The last week of summer I was in South Carolina. I love South Carolina, but flying in from New York always astounds me because the atmosphere changes so much and by atmosphere, I mean the barometric pressure, the humidity levels – the whole meteorological enchilada.
New York was hot, and it was humid yes, but it was the customary played out heat of late summer in the city. You could smell a little garbage, a lot of soot, a lot of diesel exhaust, some urine – basically, New York smells. (And please don’t get on my case if you are a resident New Yorker, because I was one too for years, and I know exactly how the city smells, and at all seasons. No matter what Laurice Rahme may market, the actual Smell de New York is perennially pee inflected.) Continue reading
Such a homely fragrance if you grew up anywhere in the West. Vanilla – for us – is a flavoring that inhabits our kitchen shelf. We bake with it, and the smell is reminiscent of childhood for a large number of people in the US and Canada. It was hands-down my father’s favorite smell. As a very small boy, he was once caught downing a bottle of the stuff in the pantry, much to his family’s amusement.
Marauding boys are the least of it, vanilla never seems to leave the roster of favorite scents. Guerlain’s business is partially constructed on the cornerstone of vanilla in every dry down, and so are the business plans of Comptoir Sud Pacifique and Les Filles des Vanilles, and several others among which you might as well count Montale ( which Pierre Montale founded after Comptoir Sud Pacifique) . Continue reading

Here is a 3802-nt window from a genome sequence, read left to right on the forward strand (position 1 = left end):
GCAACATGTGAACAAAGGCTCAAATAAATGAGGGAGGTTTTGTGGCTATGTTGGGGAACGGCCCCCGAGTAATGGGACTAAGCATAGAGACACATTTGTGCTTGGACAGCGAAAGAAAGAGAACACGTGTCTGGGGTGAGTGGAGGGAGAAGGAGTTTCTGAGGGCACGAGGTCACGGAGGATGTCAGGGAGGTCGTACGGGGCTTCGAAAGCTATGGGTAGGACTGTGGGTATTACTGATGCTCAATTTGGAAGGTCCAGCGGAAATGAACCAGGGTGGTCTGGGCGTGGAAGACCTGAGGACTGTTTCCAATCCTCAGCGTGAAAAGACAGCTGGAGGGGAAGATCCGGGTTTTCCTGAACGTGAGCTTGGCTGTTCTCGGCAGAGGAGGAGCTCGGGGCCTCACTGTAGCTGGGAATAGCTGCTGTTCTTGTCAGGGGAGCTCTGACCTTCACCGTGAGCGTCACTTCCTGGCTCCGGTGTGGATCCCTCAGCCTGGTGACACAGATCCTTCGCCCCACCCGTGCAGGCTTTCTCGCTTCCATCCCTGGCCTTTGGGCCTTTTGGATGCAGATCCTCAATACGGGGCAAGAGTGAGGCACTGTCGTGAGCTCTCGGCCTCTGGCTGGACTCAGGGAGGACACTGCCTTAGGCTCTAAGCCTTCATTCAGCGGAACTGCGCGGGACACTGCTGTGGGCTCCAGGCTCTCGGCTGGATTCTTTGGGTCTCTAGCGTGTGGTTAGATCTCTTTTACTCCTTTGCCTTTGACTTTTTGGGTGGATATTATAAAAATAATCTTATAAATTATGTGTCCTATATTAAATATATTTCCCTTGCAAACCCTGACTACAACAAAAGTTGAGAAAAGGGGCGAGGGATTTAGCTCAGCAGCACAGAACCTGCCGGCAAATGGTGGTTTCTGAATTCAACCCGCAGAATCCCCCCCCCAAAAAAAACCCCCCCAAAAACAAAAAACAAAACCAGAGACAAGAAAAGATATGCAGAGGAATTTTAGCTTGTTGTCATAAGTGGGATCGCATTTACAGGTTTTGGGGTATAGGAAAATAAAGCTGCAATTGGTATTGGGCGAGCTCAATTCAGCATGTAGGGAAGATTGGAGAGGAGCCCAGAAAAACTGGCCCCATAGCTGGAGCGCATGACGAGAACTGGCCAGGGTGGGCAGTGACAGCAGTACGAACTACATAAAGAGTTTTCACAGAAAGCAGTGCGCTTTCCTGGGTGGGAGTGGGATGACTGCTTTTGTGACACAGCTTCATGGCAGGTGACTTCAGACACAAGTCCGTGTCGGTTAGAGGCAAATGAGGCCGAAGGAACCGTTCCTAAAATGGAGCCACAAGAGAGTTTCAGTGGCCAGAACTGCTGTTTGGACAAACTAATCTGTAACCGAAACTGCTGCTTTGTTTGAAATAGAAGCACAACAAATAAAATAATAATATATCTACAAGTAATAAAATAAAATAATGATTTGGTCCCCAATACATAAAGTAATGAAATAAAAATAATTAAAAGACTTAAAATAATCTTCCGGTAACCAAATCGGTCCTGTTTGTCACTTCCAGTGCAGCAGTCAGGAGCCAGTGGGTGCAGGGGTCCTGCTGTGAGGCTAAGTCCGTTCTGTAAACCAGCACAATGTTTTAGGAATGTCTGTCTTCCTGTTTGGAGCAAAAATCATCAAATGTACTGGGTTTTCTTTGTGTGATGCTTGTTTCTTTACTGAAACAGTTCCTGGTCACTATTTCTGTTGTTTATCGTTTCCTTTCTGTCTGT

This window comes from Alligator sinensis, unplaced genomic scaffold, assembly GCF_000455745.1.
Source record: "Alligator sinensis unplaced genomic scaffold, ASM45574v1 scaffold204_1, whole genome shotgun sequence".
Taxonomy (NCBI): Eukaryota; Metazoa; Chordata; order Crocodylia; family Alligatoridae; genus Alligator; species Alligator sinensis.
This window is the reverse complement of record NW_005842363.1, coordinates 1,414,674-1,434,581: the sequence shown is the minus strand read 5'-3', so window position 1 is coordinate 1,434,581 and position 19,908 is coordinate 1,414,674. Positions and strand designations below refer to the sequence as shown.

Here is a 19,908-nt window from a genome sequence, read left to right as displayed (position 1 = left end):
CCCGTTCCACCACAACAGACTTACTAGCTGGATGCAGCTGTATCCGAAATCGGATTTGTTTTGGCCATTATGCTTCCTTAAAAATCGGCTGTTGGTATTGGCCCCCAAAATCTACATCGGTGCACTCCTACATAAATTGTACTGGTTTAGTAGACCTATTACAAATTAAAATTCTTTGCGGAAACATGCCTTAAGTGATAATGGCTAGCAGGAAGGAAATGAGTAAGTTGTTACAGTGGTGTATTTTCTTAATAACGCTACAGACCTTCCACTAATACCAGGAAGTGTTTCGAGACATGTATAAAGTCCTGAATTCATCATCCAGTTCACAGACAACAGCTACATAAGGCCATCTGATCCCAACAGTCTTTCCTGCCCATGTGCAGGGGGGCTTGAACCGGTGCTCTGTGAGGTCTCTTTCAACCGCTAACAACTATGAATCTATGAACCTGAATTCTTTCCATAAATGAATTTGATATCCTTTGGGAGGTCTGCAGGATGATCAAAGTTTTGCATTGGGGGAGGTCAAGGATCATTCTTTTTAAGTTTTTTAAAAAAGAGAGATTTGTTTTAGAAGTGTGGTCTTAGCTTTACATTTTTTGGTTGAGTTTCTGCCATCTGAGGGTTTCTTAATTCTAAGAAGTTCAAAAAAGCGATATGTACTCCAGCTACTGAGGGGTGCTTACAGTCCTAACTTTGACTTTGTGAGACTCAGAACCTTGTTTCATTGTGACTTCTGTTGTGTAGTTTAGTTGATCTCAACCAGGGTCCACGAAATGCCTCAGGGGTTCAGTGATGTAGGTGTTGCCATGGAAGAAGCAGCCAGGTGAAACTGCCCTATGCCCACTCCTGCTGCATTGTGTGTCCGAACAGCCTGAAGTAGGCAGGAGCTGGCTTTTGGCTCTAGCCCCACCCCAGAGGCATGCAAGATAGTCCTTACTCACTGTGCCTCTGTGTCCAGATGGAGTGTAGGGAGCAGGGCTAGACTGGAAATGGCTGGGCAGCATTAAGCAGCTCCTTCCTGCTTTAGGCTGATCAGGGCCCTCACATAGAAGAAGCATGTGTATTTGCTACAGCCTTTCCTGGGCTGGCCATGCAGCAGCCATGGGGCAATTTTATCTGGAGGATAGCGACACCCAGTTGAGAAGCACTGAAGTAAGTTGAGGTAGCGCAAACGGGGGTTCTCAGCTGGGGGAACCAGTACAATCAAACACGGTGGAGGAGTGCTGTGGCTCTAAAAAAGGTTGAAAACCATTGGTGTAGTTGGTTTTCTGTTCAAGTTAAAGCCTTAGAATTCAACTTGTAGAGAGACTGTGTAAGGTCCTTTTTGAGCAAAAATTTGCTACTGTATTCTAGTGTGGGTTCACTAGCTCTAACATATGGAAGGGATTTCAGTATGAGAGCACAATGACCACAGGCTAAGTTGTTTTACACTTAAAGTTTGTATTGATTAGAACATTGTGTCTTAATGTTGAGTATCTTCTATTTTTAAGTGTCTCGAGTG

One of my favorite garden flowers has never done well for me. Cistus ladanifer or just plain cistus, is a white flowering shrub that comes from the rocky dry countryside of Portugal and southern Spain. The land of arid scrub and brilliant skyscapes most easily spotted in El Greco paintings and spaghetti or (paella?) westerns such as Cat Ballou and Viva Maria. It is a land of jamon and mysticism, in about equal parts, and I have never gotten any closer to it than Malaga – which is not at all the same thing, and I really want to go some time.
Cistus though, is starred white by it s blossoms, each flower marked with a maroon blotch at the base of the petals, which gives it an exotic look. I am a sucker for the color combination, that along with the wiry leaves, gives it a delicate appearance. But, I‘ve never succeeded with it in a border. The one time I tried, it died, having decided that clay was impossible, even though I had dug in a good deal of grit and lime, and it had plenty of sun. Continue reading